The Captain and I scrubbed up alright for a couple who’d been camping for three weeks! 🤣

The bride has brothers and of course a groom and it’s been incredible getting to know them too. One we’ve known for a while but for the baby of the family, I was so nervous to meet him for the first time. But we clicked and he found his way so quickly into my heart and when I learnt he was the baker of the cake and he learnt I could string a couple of flowers together we hit it off immediately. I’d already been given the honour of doing the flowers by his mother, my cousin, so this was really just an extension of that. But we had so much fun as he added the flowers to his creation and I got to cheer him on every step of the way. If you need a wedding cake (any cake!) anywhere in Europe, this is your guy!!!

To be included the way they included us was beyond special for me. To be there as a guest because they wanted us there was amazing. To attend a family wedding other than my own or my babies, was uniquely heart warming, and to get to contribute was also to be included – which means everything when you live on the fringes. To be invited in was so wonderful.

If you read anything I write or know anything of my greatest passions, you’ll know they’re all about community and inclusion and working alongside each other.

The wedding was beautiful and not just for this incredible setting and GORGEOUS bride, but because of the connections and the love and the laughter and the community and the kin!!!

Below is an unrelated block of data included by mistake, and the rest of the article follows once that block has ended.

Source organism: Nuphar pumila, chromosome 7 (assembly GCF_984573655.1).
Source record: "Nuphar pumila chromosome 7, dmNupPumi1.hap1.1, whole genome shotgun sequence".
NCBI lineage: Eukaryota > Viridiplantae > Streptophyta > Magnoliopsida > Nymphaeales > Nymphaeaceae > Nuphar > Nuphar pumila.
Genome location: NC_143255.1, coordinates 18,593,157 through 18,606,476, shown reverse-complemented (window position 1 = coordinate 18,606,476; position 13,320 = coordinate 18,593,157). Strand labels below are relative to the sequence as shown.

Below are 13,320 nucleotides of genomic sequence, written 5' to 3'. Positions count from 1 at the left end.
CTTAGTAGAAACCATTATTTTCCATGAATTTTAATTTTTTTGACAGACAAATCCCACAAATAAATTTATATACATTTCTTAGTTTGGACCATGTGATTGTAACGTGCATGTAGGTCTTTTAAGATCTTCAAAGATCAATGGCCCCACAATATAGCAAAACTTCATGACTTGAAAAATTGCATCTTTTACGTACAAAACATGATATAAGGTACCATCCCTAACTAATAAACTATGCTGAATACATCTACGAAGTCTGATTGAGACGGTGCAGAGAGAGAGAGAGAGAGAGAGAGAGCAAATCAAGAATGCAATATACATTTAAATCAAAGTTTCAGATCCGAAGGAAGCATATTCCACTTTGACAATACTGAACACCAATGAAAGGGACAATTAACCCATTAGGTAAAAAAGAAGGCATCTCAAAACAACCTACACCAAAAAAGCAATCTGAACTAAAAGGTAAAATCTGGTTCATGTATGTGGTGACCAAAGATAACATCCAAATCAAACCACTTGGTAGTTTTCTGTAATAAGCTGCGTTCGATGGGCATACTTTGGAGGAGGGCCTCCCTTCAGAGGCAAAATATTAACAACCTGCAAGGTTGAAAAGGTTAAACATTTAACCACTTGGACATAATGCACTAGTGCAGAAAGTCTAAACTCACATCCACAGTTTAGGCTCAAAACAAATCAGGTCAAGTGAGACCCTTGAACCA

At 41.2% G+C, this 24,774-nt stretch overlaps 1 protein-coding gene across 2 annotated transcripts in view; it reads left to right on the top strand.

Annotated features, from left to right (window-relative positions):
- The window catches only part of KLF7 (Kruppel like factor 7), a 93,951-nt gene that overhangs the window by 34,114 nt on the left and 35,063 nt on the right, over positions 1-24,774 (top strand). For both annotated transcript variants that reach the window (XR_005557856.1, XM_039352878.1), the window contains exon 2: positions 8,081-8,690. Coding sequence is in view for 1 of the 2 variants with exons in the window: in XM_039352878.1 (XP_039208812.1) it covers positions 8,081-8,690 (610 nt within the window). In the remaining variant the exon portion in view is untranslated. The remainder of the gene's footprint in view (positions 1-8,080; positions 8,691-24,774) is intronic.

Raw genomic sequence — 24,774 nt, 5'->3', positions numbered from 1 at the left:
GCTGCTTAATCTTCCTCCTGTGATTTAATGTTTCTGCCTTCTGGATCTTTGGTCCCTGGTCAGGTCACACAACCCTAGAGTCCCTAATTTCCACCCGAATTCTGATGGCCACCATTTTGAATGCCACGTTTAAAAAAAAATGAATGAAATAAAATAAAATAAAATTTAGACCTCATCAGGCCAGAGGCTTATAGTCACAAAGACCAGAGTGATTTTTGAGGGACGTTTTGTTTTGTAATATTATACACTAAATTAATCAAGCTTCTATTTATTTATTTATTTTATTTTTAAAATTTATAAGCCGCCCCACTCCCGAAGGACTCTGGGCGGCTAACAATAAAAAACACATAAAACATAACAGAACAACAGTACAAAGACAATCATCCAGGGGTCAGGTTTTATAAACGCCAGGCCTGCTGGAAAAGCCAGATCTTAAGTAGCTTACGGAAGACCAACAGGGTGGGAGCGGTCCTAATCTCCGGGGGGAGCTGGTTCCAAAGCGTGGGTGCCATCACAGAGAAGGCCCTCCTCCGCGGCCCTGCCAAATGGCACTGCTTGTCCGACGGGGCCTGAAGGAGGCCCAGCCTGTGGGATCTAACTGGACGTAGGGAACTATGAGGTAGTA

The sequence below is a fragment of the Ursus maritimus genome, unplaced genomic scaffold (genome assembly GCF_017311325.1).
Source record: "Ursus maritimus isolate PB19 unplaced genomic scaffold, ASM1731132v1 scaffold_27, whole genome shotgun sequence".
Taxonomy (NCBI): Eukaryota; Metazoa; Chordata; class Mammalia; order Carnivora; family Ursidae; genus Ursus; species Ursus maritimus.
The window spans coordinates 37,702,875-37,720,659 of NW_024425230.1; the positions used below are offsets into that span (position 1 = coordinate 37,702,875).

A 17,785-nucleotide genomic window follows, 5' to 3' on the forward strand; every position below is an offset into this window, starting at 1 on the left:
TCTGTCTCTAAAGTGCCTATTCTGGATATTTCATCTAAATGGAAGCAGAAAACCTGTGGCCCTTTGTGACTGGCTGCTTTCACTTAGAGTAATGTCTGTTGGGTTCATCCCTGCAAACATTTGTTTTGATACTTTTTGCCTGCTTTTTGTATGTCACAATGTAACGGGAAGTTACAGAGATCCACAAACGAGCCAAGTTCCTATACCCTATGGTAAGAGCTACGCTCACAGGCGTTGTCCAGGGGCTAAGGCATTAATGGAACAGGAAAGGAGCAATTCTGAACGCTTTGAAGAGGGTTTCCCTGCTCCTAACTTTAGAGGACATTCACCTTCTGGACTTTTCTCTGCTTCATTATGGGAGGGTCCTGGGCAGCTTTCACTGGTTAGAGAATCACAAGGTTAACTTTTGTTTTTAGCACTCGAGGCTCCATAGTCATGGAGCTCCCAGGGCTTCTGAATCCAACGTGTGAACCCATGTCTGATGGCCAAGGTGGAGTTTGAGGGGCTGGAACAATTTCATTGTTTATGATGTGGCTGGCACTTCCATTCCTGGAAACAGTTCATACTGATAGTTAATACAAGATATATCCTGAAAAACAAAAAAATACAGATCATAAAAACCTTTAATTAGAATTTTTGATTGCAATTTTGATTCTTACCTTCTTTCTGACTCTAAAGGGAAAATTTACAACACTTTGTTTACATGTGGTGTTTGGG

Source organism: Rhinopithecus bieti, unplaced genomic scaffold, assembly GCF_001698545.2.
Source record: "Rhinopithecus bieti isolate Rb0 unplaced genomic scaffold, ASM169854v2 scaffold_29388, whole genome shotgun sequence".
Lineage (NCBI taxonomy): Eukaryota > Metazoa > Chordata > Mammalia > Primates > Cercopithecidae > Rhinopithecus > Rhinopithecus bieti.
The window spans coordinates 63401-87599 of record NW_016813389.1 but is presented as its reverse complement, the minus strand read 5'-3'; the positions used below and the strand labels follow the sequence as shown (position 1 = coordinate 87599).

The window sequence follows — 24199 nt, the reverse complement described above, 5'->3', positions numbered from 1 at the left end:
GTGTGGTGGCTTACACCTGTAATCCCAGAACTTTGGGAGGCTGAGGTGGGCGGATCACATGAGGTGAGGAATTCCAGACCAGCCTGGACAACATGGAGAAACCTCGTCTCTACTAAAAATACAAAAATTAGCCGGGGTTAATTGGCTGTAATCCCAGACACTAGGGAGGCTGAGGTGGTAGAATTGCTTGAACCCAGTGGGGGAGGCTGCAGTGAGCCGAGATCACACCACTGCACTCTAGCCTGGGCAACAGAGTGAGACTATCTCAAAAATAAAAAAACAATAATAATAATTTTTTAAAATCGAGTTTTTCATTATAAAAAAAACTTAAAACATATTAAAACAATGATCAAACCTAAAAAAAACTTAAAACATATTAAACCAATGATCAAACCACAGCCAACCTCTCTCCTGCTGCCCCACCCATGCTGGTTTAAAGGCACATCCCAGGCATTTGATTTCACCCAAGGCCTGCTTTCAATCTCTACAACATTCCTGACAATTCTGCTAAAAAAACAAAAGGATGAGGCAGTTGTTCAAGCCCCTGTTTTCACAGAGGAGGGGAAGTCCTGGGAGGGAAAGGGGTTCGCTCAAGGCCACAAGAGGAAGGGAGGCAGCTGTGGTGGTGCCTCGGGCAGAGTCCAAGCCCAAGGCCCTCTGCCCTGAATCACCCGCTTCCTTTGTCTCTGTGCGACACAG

So… now we’re off home again the loooong way around, AND book two in the memoir series goes live on Monday! So if you haven’t grabbed your copy at preorder prices then grab it HERE before then 😊💜👊🏻.

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Monkeyspheres!

I bring up this topic every couple of years because I’m so passionate about tribes and belonging and lepers and communities and I talk about Mondkeyspheres so much. The original article is HERE and it’s written by a guy called David Wong. I loved this article the first time I read it (sorry about the bad language!) and couldn’t do a better job of it if I tried. Plus, he should get the credit anyway. This is his take on tribes and it sure rings true for me!

It’s all about those circles of social interaction we talk about; you know, the rings of Saturn as my friend Pam says… concentric rings of people we care about – or not.

Anyway, his article starts off like this:

“One death is a tragedy. One million deaths is a statistic.”
Kevin Federline

What do monkeys have to do with war, oppression, crime, racism and even e-mail spam? You’ll see that all of the random ass-headed cruelty of the world will suddenly make perfect sense once we go Inside the Monkeysphere.

“What the Hell is the Monkeysphere?”

First, picture a monkey. A monkey dressed like a little pirate, if that helps you. We’ll call him Slappy.

If you want to read the rest, click on the link (HERE it is again) and tell me what you think!

Monkeyshperes

Here are the main preorder links, but you can get it on all the Amazon sites: Just click on your region and it’ll take you right there – USAusUK, and Canada.

JPeaSmith Reader's ClubDO YOU WANT TO KNOW MORE ABOUT WHAT’S BEHIND MY BOOKS? SEE EXCLUSIVE PHOTOS? GET OTHER FREE STUFF?

Join The JPeaSmith Reader’s Club for non-spam emails with all that and more by clicking HERE. (Yes, this used to be a newsletter but I found that a bit stuffy, which doesn’t suit me).

Where you can find and follow Jennifer:

YouTube |Blog | The Mighty | Facebook | Twitter | Pinterest | Goodreads | Amazon

@JPeaSmith